Before: WALD and GINSBURG, Circuit Judges, and GESELL,* United States District Judge for the District of Columbia.
UNITED STATES COURT OF APPEALS FOR THE DISTRICT OF COLUMBIA CIRCUIT 1982.CDC.156
Petition for Review of an Order of the Interstate Commerce Commission
DECISION OF THE COURT DELIVERED BY THE HONORABLE JUDGE WALD
Opinion for the Court filed by Circuit Judge WALD.
WALD, Circuit Judge: This battle between two of the Southeast's most successful railroads requires us to determine how a participant in joint rates*fn1 may cancel its participation in those rates. Intervenor Family Lines Rail System canceled certain joint rates with petitioner Southern Railway (Southern) by filing an amended tariff in September 1981. Respondent Interstate Commerce Commission accepted the amended tariff for filing and refused to suspend or investigate it. *fn2 Southern contended before the agency and now contends before this court that the ICC was required by both 49 U.S.C.A. § 10705a (West Spec. Pamph. 1982) *fn3 (added by Staggers Rail Act of 1980, Pub. L. No. 96-448, 217(a), 94 Stat. 1895, 1916-24) and pre-Staggers Act law to suspend and investigate FLS's tariff. The ICC, however, rejected Southern's construction of the governing statutes. Family Lines Rail System -- Unilateral Cancellation of Joint Rates, 365 I.C.C. 464 (1981). We agree with the ICC's statutory construction and, under well-established law, have no power to review the ICC's discretionary decision not to suspend the tariff. Accordingly, we affirm. II. BACKGROUND
On September 8, 1981, FLS filed a tariff purporting to cancel numerous joint rates with Southern. The tariff, which was to become effective twenty days later, was filed without Southern's concurrence or acceptance, and in fact Southern vigorously protested the joint-rate cancellations in a petition filed with the ICC on October 12, 1981. *fn4 Southern's petition demonstrated that, on many of the joint rates it sought to cancel, FLS was receiving revenues of at least 110% of its variable costs.Southern argued that upon such a demonstration the ICC was required by 49 U.S.C. § 10705a(c) to reject or at least suspend FLS's tariff. The statute cited by Southern provides, in relevant part:
(1) Notwithstanding any other provision of this title, any prior agreement in effect on the effective date of the Staggers Rail Act of 1980, or any requirement of the Commission, a rail carrier may cancel the application of a joint rate to a through route in which it participates, without the concurrence of any other rail carrier that is a party to such joint rate, unless another rail carrier that participates in such through route . . . makes the demonstration described in paragraph (2) of this subsection.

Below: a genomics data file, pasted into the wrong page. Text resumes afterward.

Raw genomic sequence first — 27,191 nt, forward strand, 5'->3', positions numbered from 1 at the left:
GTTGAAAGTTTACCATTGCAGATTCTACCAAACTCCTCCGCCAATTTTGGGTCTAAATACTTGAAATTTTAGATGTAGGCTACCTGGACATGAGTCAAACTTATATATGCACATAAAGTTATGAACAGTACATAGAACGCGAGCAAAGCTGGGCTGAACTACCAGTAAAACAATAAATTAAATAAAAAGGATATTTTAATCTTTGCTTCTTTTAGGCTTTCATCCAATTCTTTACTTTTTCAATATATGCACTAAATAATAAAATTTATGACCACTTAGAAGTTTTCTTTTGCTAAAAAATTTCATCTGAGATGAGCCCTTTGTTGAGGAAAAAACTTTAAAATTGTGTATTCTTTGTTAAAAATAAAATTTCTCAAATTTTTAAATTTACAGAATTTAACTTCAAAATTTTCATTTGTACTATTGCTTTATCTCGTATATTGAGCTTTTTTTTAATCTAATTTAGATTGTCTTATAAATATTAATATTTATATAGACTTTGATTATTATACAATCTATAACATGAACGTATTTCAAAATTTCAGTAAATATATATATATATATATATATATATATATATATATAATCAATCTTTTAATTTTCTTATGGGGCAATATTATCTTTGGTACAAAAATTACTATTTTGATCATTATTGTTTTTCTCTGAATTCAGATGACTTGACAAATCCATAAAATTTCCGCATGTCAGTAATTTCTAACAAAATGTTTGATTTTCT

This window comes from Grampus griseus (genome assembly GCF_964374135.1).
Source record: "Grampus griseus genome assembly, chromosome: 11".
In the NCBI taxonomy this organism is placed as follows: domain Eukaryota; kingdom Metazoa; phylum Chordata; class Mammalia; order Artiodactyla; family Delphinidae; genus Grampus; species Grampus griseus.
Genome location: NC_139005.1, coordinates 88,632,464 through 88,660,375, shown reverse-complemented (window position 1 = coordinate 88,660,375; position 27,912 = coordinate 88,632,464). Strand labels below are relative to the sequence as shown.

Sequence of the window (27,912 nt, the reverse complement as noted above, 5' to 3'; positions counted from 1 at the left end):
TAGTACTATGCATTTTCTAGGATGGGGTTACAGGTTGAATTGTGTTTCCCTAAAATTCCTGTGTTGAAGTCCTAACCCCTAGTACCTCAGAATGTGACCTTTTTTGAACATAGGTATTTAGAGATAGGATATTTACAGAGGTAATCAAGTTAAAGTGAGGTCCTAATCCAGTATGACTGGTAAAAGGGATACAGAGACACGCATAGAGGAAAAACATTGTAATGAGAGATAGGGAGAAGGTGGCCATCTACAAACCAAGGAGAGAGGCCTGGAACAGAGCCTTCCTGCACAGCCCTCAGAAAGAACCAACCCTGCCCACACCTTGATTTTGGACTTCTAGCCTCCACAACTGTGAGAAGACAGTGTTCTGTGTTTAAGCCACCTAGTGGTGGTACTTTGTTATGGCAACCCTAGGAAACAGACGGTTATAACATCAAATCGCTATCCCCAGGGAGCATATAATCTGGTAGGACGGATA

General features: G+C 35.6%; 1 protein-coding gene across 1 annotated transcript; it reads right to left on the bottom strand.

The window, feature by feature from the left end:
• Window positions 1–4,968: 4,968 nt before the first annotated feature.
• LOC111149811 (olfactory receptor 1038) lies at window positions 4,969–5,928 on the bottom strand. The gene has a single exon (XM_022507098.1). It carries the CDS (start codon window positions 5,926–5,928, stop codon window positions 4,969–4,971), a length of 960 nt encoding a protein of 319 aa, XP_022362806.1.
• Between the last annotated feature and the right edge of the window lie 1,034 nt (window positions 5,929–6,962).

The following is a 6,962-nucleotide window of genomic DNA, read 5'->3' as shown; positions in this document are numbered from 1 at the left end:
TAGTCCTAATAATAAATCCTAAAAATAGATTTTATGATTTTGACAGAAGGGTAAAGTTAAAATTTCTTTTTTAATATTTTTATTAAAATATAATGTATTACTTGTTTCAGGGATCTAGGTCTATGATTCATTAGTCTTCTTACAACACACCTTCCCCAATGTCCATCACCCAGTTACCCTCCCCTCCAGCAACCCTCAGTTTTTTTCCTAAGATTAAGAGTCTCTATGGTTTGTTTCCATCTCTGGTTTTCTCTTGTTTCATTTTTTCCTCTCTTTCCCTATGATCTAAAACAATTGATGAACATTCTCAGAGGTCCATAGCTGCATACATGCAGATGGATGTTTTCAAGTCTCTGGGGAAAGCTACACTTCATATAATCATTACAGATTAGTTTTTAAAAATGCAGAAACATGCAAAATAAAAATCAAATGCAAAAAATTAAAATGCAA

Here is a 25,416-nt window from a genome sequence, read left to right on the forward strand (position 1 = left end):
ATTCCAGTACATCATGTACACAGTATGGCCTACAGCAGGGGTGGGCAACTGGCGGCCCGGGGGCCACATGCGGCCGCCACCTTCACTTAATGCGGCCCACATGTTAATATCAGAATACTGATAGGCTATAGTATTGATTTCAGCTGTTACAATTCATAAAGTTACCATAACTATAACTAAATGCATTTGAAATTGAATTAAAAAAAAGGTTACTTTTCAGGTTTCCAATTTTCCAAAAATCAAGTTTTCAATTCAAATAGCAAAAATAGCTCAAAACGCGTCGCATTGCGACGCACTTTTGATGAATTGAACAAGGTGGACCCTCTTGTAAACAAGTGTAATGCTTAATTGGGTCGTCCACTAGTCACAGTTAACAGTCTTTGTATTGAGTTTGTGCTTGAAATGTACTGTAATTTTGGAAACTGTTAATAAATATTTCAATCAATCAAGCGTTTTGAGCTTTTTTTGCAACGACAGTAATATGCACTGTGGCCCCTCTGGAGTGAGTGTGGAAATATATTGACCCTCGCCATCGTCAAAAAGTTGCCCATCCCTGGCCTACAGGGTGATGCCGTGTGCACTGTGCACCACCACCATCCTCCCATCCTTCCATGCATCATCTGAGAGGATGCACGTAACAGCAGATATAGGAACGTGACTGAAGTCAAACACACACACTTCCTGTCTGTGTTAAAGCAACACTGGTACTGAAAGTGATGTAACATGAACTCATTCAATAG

(2) The application of a joint rate to a through route may not be canceled under this subsection if a rail carrier that participates in such through route . . . demonstrates to the Commission that the canceling carrier's share of the revenues, under the joint rate in effect at the time the application of the joint rate is canceled, is equal to or greater than --
110 percent of the canceling carrier's variable cost of providing service over such route. . . .
(4) If the demonstration described in paragraph (2) is made . . . the tariff canceling the joint rate shall be considered by the Commission in accordance with section 10705 of this title. The existing joint rate . . . shall remain in effect during the pendency of the Commission's consideration.
In response, FLS, although taking issue with some of Southern's calculations, admitted it was receiving 110% of variable costs over many of the routes in question. FLS urged, however, that this was irrelevant, for it claimed it was not proceeding under section 10705a, and therefore section 10705(c) (2) by its own exlicit terms *fn5 did not apply. Instead, FLS argued, its cancellation of joint rates was subject to the ICC's discretionary power, set out in 49 U.S.C. § 10707, *fn6 to investigate and suspend the cancellation. Should the ICC suspend the tariff for investigation, FLS would have the burden of proving that cancellation was consistent with the public interest. 49 U.S.C. § 10705(e). *fn7
On October 21, 1981, the ICC Suspension Board announced by telephone that it had decided not to suspend or investigate the challenged tariff. Southern filed its petition for review in this court, together with a motion for stay pending review, the next day. Simultaneously, Southern sought administrative review from Division 1 of the ICC, which affirmed the Suspension Board's decision. We granted a temporary stay pending receipt of a response to the stay motion from the ICC. On November 4, 1981, we vacated our temporary stay, and FLS's joint-rate cancellations took effect on November 5. Southern continued to seek administrative relief, petitioning the ICC Chairman on November 9 to place the matter before the entire ICC.The ICC rejected Southern's arguments in a written opinion rendered December 15 and served December 17.
The ICC reasoned that nothing in the Interstate Commerce Act required carriers canceling joint rates to obtain the consent of other carriers participating in the joint rates. Like most tariffs, therefore, joint-rate-cancellation tariffs were subject to the ICC's discretionary power under section 10707 to suspend or not to suspend. Section 10705a mandated suspension in the circumstances set out in that section, stated the ICC, only if the canceling carrier had elected to proceed under that section, ...